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Protein Sci. 2006 Jan;15(1):190-9. Epub 2005 Dec 1.

Solubility engineering and crystallization of human apolipoprotein D.

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Lehrstuhl für Biologische Chemie, Technische Universität München, D-85350 Freising-Weihenstephan, Germany.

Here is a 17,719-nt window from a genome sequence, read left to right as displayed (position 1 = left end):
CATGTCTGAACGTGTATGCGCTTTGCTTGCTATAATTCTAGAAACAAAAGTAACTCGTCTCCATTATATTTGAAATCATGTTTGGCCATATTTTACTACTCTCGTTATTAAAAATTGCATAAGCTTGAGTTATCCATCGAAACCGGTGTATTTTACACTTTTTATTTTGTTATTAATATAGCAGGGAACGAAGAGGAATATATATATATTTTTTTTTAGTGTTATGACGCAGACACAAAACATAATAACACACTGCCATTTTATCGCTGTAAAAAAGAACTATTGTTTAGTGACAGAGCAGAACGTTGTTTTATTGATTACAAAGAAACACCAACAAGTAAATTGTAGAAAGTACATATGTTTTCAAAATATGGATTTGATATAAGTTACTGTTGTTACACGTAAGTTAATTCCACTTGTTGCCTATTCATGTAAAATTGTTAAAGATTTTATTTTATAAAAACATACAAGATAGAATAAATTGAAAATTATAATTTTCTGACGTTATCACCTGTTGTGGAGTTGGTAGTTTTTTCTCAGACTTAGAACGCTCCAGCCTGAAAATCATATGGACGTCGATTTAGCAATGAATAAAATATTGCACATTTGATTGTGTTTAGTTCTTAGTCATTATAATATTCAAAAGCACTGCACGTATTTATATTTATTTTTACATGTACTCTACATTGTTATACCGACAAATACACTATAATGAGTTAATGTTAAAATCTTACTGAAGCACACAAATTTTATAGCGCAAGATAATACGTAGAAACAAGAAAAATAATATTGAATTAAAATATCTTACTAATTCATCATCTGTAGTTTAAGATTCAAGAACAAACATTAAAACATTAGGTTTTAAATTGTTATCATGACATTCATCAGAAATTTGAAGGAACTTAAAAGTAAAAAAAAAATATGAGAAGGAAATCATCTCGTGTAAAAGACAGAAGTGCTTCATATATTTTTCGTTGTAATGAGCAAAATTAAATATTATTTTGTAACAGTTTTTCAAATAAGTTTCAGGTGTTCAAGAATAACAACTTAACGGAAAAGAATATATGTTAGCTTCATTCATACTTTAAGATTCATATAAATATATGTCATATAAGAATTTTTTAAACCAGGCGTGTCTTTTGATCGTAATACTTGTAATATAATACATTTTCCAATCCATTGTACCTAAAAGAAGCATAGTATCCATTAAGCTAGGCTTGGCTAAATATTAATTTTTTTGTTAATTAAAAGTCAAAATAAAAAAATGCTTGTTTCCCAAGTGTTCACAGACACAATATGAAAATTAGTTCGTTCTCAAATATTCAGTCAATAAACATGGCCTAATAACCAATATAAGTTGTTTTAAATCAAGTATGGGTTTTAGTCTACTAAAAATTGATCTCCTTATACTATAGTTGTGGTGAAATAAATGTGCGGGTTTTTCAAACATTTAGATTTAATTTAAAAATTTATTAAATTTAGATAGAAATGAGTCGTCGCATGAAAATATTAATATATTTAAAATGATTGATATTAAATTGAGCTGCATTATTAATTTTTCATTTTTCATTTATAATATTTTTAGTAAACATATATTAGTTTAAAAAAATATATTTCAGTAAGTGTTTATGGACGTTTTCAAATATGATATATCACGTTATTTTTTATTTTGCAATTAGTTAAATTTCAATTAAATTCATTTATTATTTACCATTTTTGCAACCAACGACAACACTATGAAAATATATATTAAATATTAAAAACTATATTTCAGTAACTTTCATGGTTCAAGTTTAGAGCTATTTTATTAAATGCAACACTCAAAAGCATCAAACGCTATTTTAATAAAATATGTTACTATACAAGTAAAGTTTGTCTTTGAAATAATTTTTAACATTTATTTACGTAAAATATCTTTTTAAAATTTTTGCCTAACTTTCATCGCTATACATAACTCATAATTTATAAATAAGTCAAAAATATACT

Human apolipoprotein D (ApoD) is a physiologically important member of the lipocalin protein family that was discovered as a peripheral subunit of the high-density lipoprotein (HDL) but is also abundant in other body fluids and organs, including neuronal tissue. Although it has been possible to produce functional ApoD in the periplasm of Escherichia coli and to demonstrate its ligand-binding activity for progesterone and arachidonic acid, the recombinant protein suffers from a pronounced tendency to aggregate and to adsorb to vessel surfaces as well as chromatography matrices, thus hampering further structural investigation. Here, we describe a systematic mutagenesis study directed at presumably exposed hydrophobic side chains of the unglycosylated recombinant protein. As a result, one ApoD mutant with just three new amino acid substitutions--W99H, I118S, and L120S--was identified, which exhibits the following features: (1) improved yield upon periplasmic biosynthesis in E. coli, (2) elution as a monomeric protein from a gel permeation chromatography column, and (3) unchanged binding activity for its physiological ligands. In addition, the engineered ApoD was successfully crystallized (space group I4 with unit cell parameters a = 75.1 A, b = 75.1 A, c = 166.0 A, alpha = beta = gamma = 90 degrees), thus demonstrating its conformationally homogeneous behavior and providing a basis for the future X-ray structural analysis of this functionally still puzzling protein.

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